Recognizing and Managing the Oral Clues That Point to Sjögren's Syndrome

, State University of New York at Buffalo

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Etiology of Sjögren's Syndrome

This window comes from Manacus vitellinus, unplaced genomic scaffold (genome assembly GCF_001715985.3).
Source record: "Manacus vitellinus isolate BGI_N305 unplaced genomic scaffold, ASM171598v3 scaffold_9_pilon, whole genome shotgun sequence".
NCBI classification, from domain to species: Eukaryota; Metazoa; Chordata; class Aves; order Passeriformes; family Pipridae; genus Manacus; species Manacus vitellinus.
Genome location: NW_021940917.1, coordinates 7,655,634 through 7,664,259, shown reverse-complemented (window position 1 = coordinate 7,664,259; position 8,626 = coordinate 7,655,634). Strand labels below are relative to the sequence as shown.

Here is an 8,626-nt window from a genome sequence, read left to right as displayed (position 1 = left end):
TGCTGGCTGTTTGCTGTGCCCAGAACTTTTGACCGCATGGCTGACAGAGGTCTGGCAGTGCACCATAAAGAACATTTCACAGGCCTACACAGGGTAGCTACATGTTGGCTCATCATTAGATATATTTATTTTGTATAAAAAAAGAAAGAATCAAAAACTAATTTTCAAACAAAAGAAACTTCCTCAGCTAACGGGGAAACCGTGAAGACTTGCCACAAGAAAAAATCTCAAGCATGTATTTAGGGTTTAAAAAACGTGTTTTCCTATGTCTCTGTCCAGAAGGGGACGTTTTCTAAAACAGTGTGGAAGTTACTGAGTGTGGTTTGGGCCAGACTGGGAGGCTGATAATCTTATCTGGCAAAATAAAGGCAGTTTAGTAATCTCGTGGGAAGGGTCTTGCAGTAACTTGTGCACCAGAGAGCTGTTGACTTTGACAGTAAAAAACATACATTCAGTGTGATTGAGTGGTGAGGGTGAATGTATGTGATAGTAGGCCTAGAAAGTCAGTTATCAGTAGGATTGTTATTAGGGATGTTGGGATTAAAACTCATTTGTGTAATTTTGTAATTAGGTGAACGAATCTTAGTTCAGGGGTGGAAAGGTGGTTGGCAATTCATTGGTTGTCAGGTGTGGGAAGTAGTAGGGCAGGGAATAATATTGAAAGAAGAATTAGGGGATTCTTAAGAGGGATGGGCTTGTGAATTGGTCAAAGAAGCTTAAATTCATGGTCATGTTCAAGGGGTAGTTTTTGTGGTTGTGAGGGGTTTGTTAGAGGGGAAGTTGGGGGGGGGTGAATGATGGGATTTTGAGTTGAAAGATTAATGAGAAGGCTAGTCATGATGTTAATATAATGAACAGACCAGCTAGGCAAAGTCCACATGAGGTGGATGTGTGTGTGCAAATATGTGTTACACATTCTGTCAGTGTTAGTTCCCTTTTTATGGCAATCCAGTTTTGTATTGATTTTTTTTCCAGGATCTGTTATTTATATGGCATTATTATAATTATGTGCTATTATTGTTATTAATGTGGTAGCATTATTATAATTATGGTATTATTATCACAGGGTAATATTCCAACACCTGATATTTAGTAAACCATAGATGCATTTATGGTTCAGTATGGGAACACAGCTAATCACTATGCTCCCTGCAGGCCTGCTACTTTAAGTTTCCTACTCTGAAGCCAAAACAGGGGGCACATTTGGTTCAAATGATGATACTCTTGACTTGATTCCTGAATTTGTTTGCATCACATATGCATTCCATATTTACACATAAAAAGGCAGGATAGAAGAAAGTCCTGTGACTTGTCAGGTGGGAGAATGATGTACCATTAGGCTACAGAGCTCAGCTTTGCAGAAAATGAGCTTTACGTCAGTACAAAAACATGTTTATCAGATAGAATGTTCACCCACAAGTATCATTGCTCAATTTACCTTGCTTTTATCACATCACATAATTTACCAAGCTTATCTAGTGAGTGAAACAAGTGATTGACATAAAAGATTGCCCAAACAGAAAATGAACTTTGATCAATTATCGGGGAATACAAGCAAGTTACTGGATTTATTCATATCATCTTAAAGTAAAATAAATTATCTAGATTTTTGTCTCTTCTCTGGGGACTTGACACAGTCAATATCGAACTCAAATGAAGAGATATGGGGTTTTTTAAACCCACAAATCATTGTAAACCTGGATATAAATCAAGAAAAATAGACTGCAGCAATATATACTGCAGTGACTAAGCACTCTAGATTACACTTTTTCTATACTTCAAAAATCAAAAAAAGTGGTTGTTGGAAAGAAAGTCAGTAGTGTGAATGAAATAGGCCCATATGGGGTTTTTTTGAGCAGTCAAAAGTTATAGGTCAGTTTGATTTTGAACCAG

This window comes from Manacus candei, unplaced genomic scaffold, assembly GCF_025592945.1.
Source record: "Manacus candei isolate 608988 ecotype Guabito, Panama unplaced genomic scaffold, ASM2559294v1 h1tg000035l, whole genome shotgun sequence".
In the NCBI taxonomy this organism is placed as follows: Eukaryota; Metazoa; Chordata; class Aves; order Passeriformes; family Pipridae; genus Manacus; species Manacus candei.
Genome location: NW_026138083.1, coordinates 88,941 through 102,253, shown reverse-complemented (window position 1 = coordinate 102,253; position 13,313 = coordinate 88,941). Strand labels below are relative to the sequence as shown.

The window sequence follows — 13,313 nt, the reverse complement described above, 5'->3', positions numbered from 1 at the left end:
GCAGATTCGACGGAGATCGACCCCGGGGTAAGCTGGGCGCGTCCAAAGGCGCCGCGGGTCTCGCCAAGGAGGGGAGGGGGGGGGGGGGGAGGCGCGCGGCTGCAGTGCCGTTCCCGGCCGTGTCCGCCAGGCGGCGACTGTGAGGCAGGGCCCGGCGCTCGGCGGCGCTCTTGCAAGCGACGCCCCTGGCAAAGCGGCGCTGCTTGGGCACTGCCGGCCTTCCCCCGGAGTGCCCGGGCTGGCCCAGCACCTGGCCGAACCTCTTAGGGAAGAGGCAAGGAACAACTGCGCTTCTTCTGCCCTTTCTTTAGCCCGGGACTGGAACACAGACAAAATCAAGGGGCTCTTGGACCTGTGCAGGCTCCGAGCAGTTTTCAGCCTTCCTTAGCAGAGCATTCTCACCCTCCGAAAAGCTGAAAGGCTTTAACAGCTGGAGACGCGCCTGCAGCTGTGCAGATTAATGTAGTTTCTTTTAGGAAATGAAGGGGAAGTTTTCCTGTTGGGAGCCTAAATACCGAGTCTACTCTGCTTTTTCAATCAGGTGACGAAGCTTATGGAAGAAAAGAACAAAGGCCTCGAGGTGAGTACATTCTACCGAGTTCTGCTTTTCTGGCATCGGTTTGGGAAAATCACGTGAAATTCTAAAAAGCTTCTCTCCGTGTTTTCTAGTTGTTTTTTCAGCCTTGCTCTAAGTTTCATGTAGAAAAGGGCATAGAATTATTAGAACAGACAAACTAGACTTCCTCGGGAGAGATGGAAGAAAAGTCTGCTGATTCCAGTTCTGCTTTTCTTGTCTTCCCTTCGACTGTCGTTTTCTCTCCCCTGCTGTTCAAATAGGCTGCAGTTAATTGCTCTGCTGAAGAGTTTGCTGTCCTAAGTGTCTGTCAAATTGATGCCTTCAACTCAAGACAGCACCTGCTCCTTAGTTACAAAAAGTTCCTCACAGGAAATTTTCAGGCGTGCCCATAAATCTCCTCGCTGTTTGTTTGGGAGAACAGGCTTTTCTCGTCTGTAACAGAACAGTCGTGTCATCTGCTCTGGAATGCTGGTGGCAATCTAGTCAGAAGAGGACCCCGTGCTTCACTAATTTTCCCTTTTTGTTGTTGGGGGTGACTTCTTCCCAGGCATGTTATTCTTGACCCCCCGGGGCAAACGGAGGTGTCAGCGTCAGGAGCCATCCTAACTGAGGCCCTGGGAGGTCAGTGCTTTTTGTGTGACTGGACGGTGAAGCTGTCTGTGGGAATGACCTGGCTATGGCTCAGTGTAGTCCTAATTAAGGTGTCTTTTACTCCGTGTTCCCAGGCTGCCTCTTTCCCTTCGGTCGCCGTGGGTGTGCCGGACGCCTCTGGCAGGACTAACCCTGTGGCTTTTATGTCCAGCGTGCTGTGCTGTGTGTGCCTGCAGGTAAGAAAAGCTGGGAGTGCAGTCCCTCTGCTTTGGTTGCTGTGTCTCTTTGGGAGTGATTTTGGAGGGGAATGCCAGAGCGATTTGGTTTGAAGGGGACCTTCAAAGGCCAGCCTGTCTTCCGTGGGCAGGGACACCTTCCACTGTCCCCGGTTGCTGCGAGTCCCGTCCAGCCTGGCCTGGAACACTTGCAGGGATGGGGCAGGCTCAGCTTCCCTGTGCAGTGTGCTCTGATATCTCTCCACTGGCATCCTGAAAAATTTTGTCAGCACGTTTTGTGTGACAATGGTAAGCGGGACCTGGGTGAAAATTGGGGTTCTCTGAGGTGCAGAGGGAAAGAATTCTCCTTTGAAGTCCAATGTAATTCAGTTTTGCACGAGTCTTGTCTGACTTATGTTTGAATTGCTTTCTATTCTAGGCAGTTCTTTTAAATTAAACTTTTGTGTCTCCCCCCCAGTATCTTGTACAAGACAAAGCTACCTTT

SS is a systemic autoimmune disease resulting from the interplay of environmental and genetic factors.[16] This complex interaction leads to a local lymphocytic infiltration of the lacrimal and salivary glands and the systemic production of autoantibodies. Rheumatoid factor (RF), antinuclear antibodies (ANA), and antinucleoproteins (extractable nuclear antigens; SS-A [Ro] and SS-B [La]) are commonly associated with SS.[17,18] Although no specific agent has been identified, it has been suggested that SS may be triggered by an abnormal response to viral antigens or virally altered host antigens.[19] Cytomegalovirus, paramyxovirus, Epstein-Barr virus, and hepatitis C virus have received wide attention as possible etiologic agents. Similarly, recent studies suggest a relationship between SS and retroviruses.[20,21] It has been hypothesized that these supposed etiologic agents could trigger an immune dysregulation in a genetically susceptible individual, resulting in the development of SS. This hypothesis was supported in part by studies showing that particular histocompatibility antigens (HLA-B8, HLA-DR3, HLA-DRw52) occur with a higher frequency among patients with SS.[17,18]

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